Arts and Entertainment

Making music: A teacher brings a Grammy winner to Vashon

Elizabeth Shepherd/Staff Photo Seventh-grade band students, from left, Sara Rada, Salena Biro, Zach Carlton, Levi Starkweather and Mason Carter, surround band teacher Ken Quehrn. At left, Christopher Tin, a Grammy Award-winning composer, says he enjoys working with students.  - Elizabeth Shepherd/Staff Photo
Elizabeth Shepherd/Staff Photo Seventh-grade band students, from left, Sara Rada, Salena Biro, Zach Carlton, Levi Starkweather and Mason Carter, surround band teacher Ken Quehrn. At left, Christopher Tin, a Grammy Award-winning composer, says he enjoys working with students.
— image credit: Elizabeth Shepherd/Staff Photo

Almost 200 McMurray Middle School and Vashon High School band students are tuning up for the biggest gig they’ve ever had — a pops concert on June 2, where they will play a song guest-conducted by Grammy Award-winning composer Christopher Tin.

It’s a turn of events that has more than a few Islanders pinching themselves, wondering if it’s really happening — but it is, thanks to the winning combination of a popular music teacher’s enthusiasm and persistence and a young composer’s generosity and accessibility. 

Tin, a 35-year-old composer at the peak of his career, writes music for film, television, video games, computer applications, advertising and other media, and his work has been performed by major orchestras around the world. 

But next week, he’ll put all that aside to travel from California to Vashon to conduct Vashon kids as they play his song “Baba Yetu” in a new arrangement by Ken Quehrn, who teaches band at McMurray and VHS.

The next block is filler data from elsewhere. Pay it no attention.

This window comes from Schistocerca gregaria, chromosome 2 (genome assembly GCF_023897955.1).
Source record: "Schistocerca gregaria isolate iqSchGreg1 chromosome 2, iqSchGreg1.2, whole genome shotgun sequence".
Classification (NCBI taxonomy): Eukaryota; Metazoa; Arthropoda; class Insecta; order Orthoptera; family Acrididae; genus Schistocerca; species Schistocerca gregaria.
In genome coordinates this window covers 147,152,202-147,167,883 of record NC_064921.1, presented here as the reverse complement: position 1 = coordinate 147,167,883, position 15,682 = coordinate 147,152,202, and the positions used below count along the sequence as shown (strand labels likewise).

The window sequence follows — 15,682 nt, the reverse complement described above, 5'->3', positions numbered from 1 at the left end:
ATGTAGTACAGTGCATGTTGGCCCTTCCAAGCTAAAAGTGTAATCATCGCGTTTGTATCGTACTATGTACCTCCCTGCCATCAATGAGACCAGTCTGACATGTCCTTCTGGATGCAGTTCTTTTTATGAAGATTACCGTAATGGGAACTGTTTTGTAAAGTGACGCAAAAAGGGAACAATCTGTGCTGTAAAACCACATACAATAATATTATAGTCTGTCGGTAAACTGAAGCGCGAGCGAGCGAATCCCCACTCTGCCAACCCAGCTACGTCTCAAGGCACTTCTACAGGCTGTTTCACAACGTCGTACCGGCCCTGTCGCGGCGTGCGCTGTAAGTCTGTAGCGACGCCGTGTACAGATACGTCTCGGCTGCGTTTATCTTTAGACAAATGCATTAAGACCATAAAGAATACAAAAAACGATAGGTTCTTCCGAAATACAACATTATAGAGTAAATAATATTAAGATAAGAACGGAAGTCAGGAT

“I keep telling the kids that he’s used to hearing professionals playing it, so we’ve got to do it right,” Quehrn said on a recent afternoon, after spending a day leading his students through the paces of “Baba Yetu” and other music that will be played in the concert.

Quehrn, a blond, bespectacled bear of a man, is still marveling at his collaboration with the famous composer. 

“This has been really, really exciting,” he said, with an energy level that seemed remarkably high for someone who had just spent six long and noisy hours listening to teenagers play music. “I’ve never done anything like this before.”

Quehrn credited one of his students, high school percussionist Kellan Faker-Boyle, with introducing him to “Baba Yetu” — a piece of music Tin originally composed for the popular video game, “Civilizations IV.” The song, which features soaring vocals sung by the Soweto Gospel Choir, is also used as a featured segment for the Dubai Fountain, the world’s largest choreographed fountain, situated at the base of the Burj Khalifa, the world’s tallest skyscraper.

Quehrn said he fell in love with the piece, and immediately got the idea to have his combined bands in grades six through 12 play it in a pops concert. 

But last year, after doing some online research and purchasing the sheet music for the piece, Quehrn still didn’t know if there was an arrangement of “Baba Yetu” for just band, with no vocals. That’s when he noticed Tin’s email address on the sheet music and decided to contact him.